Call for Papers

The Forty-Third Annual Sewanee Medieval Colloquium

March 10-11, 2017

The University of the South, Sewanee, TN

 

Theme: Borders and Margins

 

Brinley Rhys Memorial Lecture:        Elaine Treharne, Stanford University

Edward King Plenary Lecture:          Marina Rustow, Princeton University

School of Theology Lecture:             Marilyn McCord Adams, Rutgers University

 

The Sewanee Medieval Colloquium invites papers engaging with the space of the margin and the border in all aspects of medieval cultures. This includes the form and arrangement of manuscripts, the framing of visual art, the production of textiles and other materials, the contestation of political boundaries, non-normative sexualities and genders, demarcation of religious identity, conceptions of race, differences of species, frontiers of exploration and travel, and peripheral social groups, and other ways of conceptualizing our theme. Papers should be twenty minutes in length, and commentary is traditionally provided for each paper presented. We invite papers from all disciplines, and encourage contributions from medievalists working on any geographic area. A seminar, directed by Emily Steiner (University of Pennsylvania), will also seek contributions; please look for its separate CFP soon. Participants in the Colloquium are limited to holders of a Ph.D. and those currently in a Ph.D. program.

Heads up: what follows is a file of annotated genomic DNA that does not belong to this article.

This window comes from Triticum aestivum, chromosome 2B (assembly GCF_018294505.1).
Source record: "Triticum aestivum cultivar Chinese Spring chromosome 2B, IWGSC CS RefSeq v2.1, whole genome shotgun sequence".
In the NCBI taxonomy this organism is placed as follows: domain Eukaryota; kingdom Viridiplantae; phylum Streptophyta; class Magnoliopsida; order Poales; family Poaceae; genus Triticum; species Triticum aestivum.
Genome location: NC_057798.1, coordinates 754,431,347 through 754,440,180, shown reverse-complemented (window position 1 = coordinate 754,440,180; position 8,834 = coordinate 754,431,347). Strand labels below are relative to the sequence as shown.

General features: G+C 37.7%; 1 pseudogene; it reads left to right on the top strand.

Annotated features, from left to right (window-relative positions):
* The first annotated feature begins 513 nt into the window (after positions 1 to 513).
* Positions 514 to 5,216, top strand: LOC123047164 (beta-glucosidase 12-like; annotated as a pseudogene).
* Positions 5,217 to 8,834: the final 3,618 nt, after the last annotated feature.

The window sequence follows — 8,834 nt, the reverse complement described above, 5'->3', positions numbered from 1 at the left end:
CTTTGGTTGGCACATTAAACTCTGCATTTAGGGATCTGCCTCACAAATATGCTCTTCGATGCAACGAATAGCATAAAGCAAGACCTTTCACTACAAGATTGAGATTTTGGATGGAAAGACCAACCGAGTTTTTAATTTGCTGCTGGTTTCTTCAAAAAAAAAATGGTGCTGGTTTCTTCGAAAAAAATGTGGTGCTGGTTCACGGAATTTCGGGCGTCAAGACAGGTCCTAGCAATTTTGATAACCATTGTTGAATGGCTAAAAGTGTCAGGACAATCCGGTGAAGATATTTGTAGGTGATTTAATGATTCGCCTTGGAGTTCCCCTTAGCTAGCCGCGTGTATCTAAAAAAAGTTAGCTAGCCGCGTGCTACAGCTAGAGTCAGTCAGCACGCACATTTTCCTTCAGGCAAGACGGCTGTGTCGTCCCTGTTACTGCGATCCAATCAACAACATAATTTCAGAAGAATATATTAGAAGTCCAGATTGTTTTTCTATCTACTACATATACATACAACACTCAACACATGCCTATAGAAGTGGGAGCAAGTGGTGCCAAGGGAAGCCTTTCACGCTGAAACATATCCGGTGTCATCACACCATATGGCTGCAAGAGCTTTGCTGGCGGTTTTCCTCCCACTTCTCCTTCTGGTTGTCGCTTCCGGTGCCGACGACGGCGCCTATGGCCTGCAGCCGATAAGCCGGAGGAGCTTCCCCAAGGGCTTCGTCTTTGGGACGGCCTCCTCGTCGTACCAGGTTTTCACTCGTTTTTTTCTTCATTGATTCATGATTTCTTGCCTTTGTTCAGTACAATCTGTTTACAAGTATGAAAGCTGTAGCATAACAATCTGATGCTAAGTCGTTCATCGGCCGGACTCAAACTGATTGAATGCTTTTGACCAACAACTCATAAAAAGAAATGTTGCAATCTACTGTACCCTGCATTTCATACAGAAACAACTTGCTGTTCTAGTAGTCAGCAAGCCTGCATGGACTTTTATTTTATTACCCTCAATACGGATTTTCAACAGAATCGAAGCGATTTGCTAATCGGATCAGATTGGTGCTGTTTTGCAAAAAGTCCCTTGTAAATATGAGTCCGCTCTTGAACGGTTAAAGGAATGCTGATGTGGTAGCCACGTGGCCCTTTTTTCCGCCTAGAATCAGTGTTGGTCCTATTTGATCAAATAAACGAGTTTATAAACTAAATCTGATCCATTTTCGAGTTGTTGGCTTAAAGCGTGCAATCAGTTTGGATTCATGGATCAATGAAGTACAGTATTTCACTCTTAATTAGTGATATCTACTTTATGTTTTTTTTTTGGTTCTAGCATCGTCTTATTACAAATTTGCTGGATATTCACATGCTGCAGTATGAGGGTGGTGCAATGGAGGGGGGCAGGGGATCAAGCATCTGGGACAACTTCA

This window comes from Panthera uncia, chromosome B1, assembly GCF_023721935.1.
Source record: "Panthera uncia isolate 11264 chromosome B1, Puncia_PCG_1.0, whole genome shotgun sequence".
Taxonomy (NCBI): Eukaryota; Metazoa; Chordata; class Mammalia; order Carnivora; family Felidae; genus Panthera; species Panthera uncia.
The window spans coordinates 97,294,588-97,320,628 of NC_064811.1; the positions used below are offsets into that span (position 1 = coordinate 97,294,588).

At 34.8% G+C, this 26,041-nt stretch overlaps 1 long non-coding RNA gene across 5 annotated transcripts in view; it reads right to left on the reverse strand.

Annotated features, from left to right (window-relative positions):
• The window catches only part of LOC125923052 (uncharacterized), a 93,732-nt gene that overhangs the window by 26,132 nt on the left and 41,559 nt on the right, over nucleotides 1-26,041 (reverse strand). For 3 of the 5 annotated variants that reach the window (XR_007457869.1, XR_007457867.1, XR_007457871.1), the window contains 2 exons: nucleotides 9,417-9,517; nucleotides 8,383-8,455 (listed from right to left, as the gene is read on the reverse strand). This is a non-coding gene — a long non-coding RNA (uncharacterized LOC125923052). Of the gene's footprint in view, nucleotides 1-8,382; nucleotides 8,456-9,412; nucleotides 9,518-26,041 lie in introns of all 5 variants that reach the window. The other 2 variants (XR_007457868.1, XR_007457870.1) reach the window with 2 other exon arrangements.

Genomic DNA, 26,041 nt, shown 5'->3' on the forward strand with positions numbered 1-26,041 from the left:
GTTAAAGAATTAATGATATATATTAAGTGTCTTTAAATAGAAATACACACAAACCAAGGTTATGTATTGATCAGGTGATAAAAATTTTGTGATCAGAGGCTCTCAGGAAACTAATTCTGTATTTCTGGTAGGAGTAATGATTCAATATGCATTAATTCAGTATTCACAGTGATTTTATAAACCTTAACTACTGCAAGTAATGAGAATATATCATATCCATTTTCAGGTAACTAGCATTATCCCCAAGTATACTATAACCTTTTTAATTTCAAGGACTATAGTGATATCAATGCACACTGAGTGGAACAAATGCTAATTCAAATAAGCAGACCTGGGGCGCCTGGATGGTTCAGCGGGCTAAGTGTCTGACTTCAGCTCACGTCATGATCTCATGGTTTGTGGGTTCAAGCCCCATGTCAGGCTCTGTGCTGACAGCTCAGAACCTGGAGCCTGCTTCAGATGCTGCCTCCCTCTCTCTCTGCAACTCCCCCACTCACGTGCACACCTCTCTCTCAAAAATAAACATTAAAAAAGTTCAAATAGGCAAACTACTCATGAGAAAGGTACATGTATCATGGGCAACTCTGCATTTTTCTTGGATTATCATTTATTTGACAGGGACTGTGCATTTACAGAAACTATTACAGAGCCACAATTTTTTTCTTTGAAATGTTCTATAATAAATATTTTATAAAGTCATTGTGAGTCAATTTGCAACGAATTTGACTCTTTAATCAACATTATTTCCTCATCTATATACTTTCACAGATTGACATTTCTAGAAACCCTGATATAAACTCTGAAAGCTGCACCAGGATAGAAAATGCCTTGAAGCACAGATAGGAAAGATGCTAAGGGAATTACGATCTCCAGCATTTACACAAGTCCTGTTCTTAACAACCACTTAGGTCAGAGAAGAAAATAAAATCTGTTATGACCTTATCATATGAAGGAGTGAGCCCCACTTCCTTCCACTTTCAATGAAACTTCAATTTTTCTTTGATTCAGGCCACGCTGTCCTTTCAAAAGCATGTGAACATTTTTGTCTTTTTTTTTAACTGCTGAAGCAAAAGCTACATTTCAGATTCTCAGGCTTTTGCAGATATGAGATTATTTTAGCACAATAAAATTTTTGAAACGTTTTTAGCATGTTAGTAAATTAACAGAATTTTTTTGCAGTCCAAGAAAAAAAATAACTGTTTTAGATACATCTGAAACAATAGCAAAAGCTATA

A separate call for sub-themes will appear later in April. 

Please submit an abstract (approx. 250 words) and brief c.v., via our website, no later than 14 October 2016. If you wish to propose a session, please submit abstracts and vitae for all participants in the session. Completed papers, including notes, will be due no later than 10 February 2017.

 

For more information, contact:

Dr. Matthew W. Irvin
Director, Sewanee Medieval Colloquium
medievalcolloquium@sewanee.edu

 

Seminar: Defining Nature

Kellie Robertson, Associate Professor of English at the University of Maryland, will lead a seminar at the 2016 Colloquium on the topic, "Defining Nature." The seminar will allow scholars to work together to engage scientific, literary, historical, and visual ways of exploring the natural world. Medievalists from all fields are encouraged to apply. A full description appears after the jump. 

Dr. Robertson is currently completing Nature Speaks: Medieval Literature and Aristotelian Natural Philosophy (forthcoming from University of Pennsylvania Press). 

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